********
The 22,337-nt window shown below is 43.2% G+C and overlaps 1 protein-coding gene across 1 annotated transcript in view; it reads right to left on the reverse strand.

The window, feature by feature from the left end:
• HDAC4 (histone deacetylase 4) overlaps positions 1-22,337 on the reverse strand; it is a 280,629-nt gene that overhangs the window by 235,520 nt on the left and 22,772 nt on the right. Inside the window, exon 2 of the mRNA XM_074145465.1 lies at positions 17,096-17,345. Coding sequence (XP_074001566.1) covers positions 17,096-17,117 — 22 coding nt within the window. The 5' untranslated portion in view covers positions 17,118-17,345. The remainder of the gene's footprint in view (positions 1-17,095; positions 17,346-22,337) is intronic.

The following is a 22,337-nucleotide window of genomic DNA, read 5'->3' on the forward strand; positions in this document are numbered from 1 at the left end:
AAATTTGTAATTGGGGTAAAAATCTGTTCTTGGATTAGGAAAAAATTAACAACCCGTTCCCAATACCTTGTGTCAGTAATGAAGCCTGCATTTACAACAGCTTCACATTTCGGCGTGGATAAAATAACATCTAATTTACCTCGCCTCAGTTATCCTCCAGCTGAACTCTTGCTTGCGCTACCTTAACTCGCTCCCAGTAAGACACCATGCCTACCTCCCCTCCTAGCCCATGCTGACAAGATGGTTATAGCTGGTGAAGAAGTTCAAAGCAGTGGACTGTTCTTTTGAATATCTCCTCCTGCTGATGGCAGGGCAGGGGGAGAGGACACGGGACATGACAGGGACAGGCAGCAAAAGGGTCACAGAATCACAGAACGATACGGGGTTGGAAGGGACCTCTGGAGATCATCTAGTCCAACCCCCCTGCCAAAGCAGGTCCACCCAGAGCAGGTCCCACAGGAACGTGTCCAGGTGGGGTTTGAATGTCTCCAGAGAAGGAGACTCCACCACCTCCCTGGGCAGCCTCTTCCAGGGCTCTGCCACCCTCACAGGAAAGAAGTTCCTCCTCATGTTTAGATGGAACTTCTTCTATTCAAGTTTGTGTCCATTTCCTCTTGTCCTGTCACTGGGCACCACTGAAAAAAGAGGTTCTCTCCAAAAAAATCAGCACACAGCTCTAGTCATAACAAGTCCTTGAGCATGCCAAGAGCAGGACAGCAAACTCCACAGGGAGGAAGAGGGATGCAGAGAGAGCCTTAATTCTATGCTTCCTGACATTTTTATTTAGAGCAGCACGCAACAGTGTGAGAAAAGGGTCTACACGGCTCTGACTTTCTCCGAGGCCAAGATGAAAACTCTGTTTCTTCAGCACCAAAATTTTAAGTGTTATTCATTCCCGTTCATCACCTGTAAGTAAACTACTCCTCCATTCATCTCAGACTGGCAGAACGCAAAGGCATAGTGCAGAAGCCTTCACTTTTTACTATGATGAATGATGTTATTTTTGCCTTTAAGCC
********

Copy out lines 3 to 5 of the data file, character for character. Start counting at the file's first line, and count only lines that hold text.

• HDAC4 (histone deacetylase 4) overlaps positions 1-22,337 on the reverse strand; it is a 280,629-nt gene that overhangs the window by 235,520 nt on the left and 22,772 nt on the right. Inside the window, exon 2 of the mRNA XM_074145465.1 lies at positions 17,096-17,345. Coding sequence (XP_074001566.1) covers positions 17,096-17,117 — 22 coding nt within the window. The 5' untranslated portion in view covers positions 17,118-17,345. The remainder of the gene's footprint in view (positions 1-17,095; positions 17,346-22,337) is intronic.

The following is a 22,337-nucleotide window of genomic DNA, read 5'->3' on the forward strand; positions in this document are numbered from 1 at the left end:
AAATTTGTAATTGGGGTAAAAATCTGTTCTTGGATTAGGAAAAAATTAACAACCCGTTCCCAATACCTTGTGTCAGTAATGAAGCCTGCATTTACAACAGCTTCACATTTCGGCGTGGATAAAATAACATCTAATTTACCTCGCCTCAGTTATCCTCCAGCTGAACTCTTGCTTGCGCTACCTTAACTCGCTCCCAGTAAGACACCATGCCTACCTCCCCTCCTAGCCCATGCTGACAAGATGGTTATAGCTGGTGAAGAAGTTCAAAGCAGTGGACTGTTCTTTTGAATATCTCCTCCTGCTGATGGCAGGGCAGGGGGAGAGGACACGGGACATGACAGGGACAGGCAGCAAAAGGGTCACAGAATCACAGAACGATACGGGGTTGGAAGGGACCTCTGGAGATCATCTAGTCCAACCCCCCTGCCAAAGCAGGTCCACCCAGAGCAGGTCCCACAGGAACGTGTCCAGGTGGGGTTTGAATGTCTCCAGAGAAGGAGACTCCACCACCTCCCTGGGCAGCCTCTTCCAGGGCTCTGCCACCCTCACAGGAAAGAAGTTCCTCCTCATGTTTAGATGGAACTTCTTCTATTCAAGTTTGTGTCCATTTCCTCTTGTCCTGTCACTGGGCACCACTGAAAAAAGAGGTTCTCTCCAAAAAAATCAGCACACAGCTCTAGTCATAACAAGTCCTTGAGCATGCCAAGAGCAGGACAGCAAACTCCACAGGGAGGAAGAGGGATGCAGAGAGAGCCTTAATTCTATGCTTCCTGACATTTTTATTTAGAGCAGCACGCAACAGTGTGAGAAAAGGGTCTACACGGCTCTGACTTTCTCCGAGGCCAAGATGAAAACTCTGTTTCTTCAGCACCAAAATTTTAAGTGTTATTCATTCCCGTTCATCACCTGTAAGTAAACTACTCCTCCATTCATCTCAGACTGGCAGAACGCAAAGGCATAGTGCAGAAGCCTTCACTTTTTACTATGATGAATGATGTTATTTTTGCCTTTAAGCC